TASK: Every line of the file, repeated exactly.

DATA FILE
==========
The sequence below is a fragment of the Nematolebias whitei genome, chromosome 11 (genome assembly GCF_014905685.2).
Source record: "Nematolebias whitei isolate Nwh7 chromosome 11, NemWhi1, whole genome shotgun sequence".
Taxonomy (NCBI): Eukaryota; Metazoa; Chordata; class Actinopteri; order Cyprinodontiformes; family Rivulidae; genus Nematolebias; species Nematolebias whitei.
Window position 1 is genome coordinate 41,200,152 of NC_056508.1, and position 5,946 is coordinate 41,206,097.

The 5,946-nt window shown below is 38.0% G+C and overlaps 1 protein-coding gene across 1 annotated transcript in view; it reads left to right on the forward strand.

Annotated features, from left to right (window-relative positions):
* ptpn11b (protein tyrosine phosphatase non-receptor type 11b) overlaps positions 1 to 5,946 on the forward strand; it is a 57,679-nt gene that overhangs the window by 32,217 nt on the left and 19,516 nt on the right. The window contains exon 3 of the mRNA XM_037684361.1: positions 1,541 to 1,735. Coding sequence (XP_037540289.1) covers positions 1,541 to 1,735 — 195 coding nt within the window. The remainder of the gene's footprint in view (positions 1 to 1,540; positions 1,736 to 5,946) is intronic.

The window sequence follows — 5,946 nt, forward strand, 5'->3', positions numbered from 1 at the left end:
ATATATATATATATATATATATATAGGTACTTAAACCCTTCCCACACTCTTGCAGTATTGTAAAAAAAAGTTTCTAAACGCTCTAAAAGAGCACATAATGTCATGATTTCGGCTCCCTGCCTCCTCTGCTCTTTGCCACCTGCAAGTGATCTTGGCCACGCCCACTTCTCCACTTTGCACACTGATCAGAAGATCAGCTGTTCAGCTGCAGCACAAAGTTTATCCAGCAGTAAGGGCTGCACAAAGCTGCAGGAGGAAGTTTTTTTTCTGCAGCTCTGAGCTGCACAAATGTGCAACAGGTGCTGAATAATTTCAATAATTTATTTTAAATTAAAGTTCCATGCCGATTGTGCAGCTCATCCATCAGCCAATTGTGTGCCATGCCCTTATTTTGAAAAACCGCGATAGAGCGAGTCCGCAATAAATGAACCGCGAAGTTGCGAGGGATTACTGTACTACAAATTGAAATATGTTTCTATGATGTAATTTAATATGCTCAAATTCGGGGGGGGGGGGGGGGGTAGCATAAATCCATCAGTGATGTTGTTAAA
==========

The sequence below is a fragment of the Nematolebias whitei genome, chromosome 11 (genome assembly GCF_014905685.2).
Source record: "Nematolebias whitei isolate Nwh7 chromosome 11, NemWhi1, whole genome shotgun sequence".
Taxonomy (NCBI): Eukaryota; Metazoa; Chordata; class Actinopteri; order Cyprinodontiformes; family Rivulidae; genus Nematolebias; species Nematolebias whitei.
Window position 1 is genome coordinate 41,200,152 of NC_056508.1, and position 5,946 is coordinate 41,206,097.

The 5,946-nt window shown below is 38.0% G+C and overlaps 1 protein-coding gene across 1 annotated transcript in view; it reads left to right on the forward strand.

Annotated features, from left to right (window-relative positions):
* ptpn11b (protein tyrosine phosphatase non-receptor type 11b) overlaps positions 1 to 5,946 on the forward strand; it is a 57,679-nt gene that overhangs the window by 32,217 nt on the left and 19,516 nt on the right. The window contains exon 3 of the mRNA XM_037684361.1: positions 1,541 to 1,735. Coding sequence (XP_037540289.1) covers positions 1,541 to 1,735 — 195 coding nt within the window. The remainder of the gene's footprint in view (positions 1 to 1,540; positions 1,736 to 5,946) is intronic.

The window sequence follows — 5,946 nt, forward strand, 5'->3', positions numbered from 1 at the left end:
ATATATATATATATATATATATATAGGTACTTAAACCCTTCCCACACTCTTGCAGTATTGTAAAAAAAAGTTTCTAAACGCTCTAAAAGAGCACATAATGTCATGATTTCGGCTCCCTGCCTCCTCTGCTCTTTGCCACCTGCAAGTGATCTTGGCCACGCCCACTTCTCCACTTTGCACACTGATCAGAAGATCAGCTGTTCAGCTGCAGCACAAAGTTTATCCAGCAGTAAGGGCTGCACAAAGCTGCAGGAGGAAGTTTTTTTTCTGCAGCTCTGAGCTGCACAAATGTGCAACAGGTGCTGAATAATTTCAATAATTTATTTTAAATTAAAGTTCCATGCCGATTGTGCAGCTCATCCATCAGCCAATTGTGTGCCATGCCCTTATTTTGAAAAACCGCGATAGAGCGAGTCCGCAATAAATGAACCGCGAAGTTGCGAGGGATTACTGTACTACAAATTGAAATATGTTTCTATGATGTAATTTAATATGCTCAAATTCGGGGGGGGGGGGGGGGGTAGCATAAATCCATCAGTGATGTTGTTAAA